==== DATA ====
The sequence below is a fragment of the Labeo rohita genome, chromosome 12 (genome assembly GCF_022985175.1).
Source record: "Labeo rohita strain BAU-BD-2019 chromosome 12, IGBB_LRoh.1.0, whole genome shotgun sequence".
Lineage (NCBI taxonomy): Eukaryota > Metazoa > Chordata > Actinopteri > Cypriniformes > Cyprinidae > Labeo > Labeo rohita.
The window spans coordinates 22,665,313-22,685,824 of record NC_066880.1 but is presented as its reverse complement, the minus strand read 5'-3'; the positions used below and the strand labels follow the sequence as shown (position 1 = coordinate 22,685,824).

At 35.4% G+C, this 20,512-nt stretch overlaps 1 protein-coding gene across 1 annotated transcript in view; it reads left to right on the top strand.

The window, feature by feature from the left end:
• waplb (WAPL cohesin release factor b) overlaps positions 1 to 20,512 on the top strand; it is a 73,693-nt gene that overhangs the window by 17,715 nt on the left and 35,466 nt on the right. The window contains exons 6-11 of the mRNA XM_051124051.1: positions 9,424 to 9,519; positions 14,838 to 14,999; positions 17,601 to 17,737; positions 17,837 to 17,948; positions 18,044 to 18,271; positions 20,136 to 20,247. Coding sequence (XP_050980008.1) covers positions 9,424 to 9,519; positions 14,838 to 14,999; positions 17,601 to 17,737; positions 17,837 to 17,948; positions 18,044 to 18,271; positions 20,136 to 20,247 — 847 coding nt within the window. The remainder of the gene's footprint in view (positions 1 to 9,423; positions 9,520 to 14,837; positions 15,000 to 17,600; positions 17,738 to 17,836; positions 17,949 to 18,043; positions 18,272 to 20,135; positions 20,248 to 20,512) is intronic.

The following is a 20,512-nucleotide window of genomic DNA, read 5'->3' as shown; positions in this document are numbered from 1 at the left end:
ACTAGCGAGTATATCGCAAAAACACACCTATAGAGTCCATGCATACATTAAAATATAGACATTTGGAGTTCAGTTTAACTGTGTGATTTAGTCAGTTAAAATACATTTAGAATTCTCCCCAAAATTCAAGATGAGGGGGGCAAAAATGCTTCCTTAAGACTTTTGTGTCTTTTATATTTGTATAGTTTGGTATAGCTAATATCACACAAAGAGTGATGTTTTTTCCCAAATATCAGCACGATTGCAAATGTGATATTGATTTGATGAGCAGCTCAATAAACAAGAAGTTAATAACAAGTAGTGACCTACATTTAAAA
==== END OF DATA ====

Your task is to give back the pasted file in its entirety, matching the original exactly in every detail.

The sequence below is a fragment of the Labeo rohita genome, chromosome 12 (genome assembly GCF_022985175.1).
Source record: "Labeo rohita strain BAU-BD-2019 chromosome 12, IGBB_LRoh.1.0, whole genome shotgun sequence".
Lineage (NCBI taxonomy): Eukaryota > Metazoa > Chordata > Actinopteri > Cypriniformes > Cyprinidae > Labeo > Labeo rohita.
The window spans coordinates 22,665,313-22,685,824 of record NC_066880.1 but is presented as its reverse complement, the minus strand read 5'-3'; the positions used below and the strand labels follow the sequence as shown (position 1 = coordinate 22,685,824).

At 35.4% G+C, this 20,512-nt stretch overlaps 1 protein-coding gene across 1 annotated transcript in view; it reads left to right on the top strand.

The window, feature by feature from the left end:
• waplb (WAPL cohesin release factor b) overlaps positions 1 to 20,512 on the top strand; it is a 73,693-nt gene that overhangs the window by 17,715 nt on the left and 35,466 nt on the right. The window contains exons 6-11 of the mRNA XM_051124051.1: positions 9,424 to 9,519; positions 14,838 to 14,999; positions 17,601 to 17,737; positions 17,837 to 17,948; positions 18,044 to 18,271; positions 20,136 to 20,247. Coding sequence (XP_050980008.1) covers positions 9,424 to 9,519; positions 14,838 to 14,999; positions 17,601 to 17,737; positions 17,837 to 17,948; positions 18,044 to 18,271; positions 20,136 to 20,247 — 847 coding nt within the window. The remainder of the gene's footprint in view (positions 1 to 9,423; positions 9,520 to 14,837; positions 15,000 to 17,600; positions 17,738 to 17,836; positions 17,949 to 18,043; positions 18,272 to 20,135; positions 20,248 to 20,512) is intronic.

The following is a 20,512-nucleotide window of genomic DNA, read 5'->3' as shown; positions in this document are numbered from 1 at the left end:
ACTAGCGAGTATATCGCAAAAACACACCTATAGAGTCCATGCATACATTAAAATATAGACATTTGGAGTTCAGTTTAACTGTGTGATTTAGTCAGTTAAAATACATTTAGAATTCTCCCCAAAATTCAAGATGAGGGGGGCAAAAATGCTTCCTTAAGACTTTTGTGTCTTTTATATTTGTATAGTTTGGTATAGCTAATATCACACAAAGAGTGATGTTTTTTCCCAAATATCAGCACGATTGCAAATGTGATATTGATTTGATGAGCAGCTCAATAAACAAGAAGTTAATAACAAGTAGTGACCTACATTTAAAA